“I think that’s really an interesting trend,” he said. “Seventy-six percent of the people who responded to our poll question said they’re OK with (caddies using) them. If you’d asked that same question 10 years ago, I think it would have been easily the reverse, and probably 90 percent would have said (push cart use by caddies is) bad. Both for image and this idea that trolleys compete and take away from your caddie program. I don’t think that’s the case. I was very happy to see that (survey result).
“The trolley is just part of the evolution (toward transporting bags around the course more easily). I think it’s the best thing in the world. Every (riding) cart you take off the golf course is a good thing — from an agronomy, health, and social (perspective) — all of it. Other parts of the world, trolleys are not looked down upon the way they are here. And I’m excited to see that (new) trend.”
In other items that came up at Tuesday’s Caddie Summit, only about three-quarters of the 19 caddies clubs in Colorado were able to operate their caddie programs in 2020 as Covid-19 safety concerns nixed some completely. Others modified their operations last year; for instance, at the CGA-run Solich Caddie & Leadership Academy at CommonGround Golf Course, things were limited to forecaddying and hole-specific caddying.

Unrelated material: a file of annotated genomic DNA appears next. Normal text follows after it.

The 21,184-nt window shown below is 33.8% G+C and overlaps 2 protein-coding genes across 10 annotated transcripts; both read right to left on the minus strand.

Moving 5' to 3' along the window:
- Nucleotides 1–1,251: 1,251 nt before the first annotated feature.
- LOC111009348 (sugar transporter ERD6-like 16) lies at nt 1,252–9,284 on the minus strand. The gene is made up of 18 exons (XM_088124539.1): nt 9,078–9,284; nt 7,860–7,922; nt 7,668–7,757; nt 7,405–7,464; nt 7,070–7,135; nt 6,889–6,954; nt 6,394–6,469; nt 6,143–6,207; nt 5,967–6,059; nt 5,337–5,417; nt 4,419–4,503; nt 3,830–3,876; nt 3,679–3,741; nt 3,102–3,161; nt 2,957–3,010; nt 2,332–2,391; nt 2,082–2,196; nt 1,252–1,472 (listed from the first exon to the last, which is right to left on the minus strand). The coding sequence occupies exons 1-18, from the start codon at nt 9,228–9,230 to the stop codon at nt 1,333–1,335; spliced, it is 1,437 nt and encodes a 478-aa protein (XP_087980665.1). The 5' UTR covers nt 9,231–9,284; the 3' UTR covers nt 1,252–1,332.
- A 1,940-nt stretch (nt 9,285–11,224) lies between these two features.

Because of Covid-related issues, caddie loops in Colorado in 2020 were down to 41,719 — 2,413 fewer than the year before, according to a caddie club survey.
“My feeling is (caddie) rounds are going to be right up back where they were pre-pandemic, but we’ll see,” Mate said.
The Caddie Summit also featured a presentation by Dave Cavossa, founder and CEO of CaddieNow, a comprehensive caddie management program for clubs which need the company’s services. The CGA recently contracted with CaddieNow for both the Solich Caddie & Leadership Academy and The Broadmoor Caddie & Leadership Academy.
“A big part of our decision is they have access to some pretty generous donation opportunities that will sweeten the pot for us,” Mate said. “They’re offering to not only be our technology partner, but be a donor. That’s something we didn’t have before, so that was a big deal to us.”
Speaking of which, because the CGA and the Colorado Golf Foundation remain big proponents of caddying, the foundation is continuing its longstanding practice of donating $500 to each caddie club that participated in Tuesday’s Caddie Summit.